Third, our Docker setup gives us a way to inject, via command-line when instantiating the Docker instance, the connection configuration required by the appliance to connect to the server in an automated fashion and gives us the opportunity to be able to host the whole automation test environment in ephemeral cloud infrastructure such as AWS EC2 because the infrastructure setup is now reproducible in a consistent manner. With this setup in place, we now can update our Jenkins workflow to execute the Selenium automation tests as follows:
- Deploy Infrastructure and App on an EC2 instance
- [Subproject of 1] Copy and import the Docker image (template) from Jenkins Job step 1
- Instantiate another EC2 instance
- Instantiate the necessary Docker instances (on that EC2 instance) based on the image above
- [Subproject of 2] Run the test automation
Last, but not least, we can now add or reduce these virtual appliances by instantiating or shutting down the Docker instances as we see fit. The ability to self-provision these virtual appliances without purchasing the physical appliances is probably where we see the most value of using Docker. This helps us to extend our performance/stress test against our server to another level that previously was limited by the number of existing physical appliances. As an added bonus, the virtual appliance is susceptible to hardware failure as our physical appliance does.
Self-provision also helps us to quickly add a new type of virtual appliance. For example: let’s say AppNeta decided to add a new type of appliance, S50 (imaginary type). Since our development version of virtual appliance can identify itself as any type of appliance, we can easily set the type to be S50 and create a Docker instance based on the said configuration and start testing front-end specific logic for the type S50 without the presence of the physical S50 appliance.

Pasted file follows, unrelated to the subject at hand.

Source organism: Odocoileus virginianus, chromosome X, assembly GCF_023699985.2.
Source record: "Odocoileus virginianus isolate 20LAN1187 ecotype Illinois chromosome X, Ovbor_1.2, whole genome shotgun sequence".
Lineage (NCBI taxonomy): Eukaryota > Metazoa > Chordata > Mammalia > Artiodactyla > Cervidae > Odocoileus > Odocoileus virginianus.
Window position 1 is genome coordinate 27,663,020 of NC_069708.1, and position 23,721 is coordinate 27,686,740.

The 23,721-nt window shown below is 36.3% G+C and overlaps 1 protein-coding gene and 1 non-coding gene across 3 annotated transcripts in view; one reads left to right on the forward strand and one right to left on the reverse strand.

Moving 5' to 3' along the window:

We’ve gone through a big change in our setups by introducing Docker and by using virtual appliances more than before. While the overall effort is not too much, there are a few challenges that we encountered along the way.
We tried an S3-backed Docker private registry to share our images but ran into issues (bad checksums were frequently reported when pushing images). We ran out of time to correct the problem, but found a workaround: we decided to use our private Archiva repository and make the virtual appliance Docker base image as a dependency to our infrastructure. As we make more use of Docker, we’ll return to testing the latest release of the Docker private registry.
While it is possible to prepare the infrastructure with using VMs, we believe that this approach is simpler, maintainable, and cheaper. Using VM to host an individual virtual appliance increases the cost of everything: multiple EC2 instances per virtual appliance, more resources to host multiple VMs on our workstation, increase in startup time per VM, additional overhead to manage multiple VMs (managing VMs via additional automation tools such as Rundeck), managing and storing GBs of OS images versus hundred MBs of Docker images.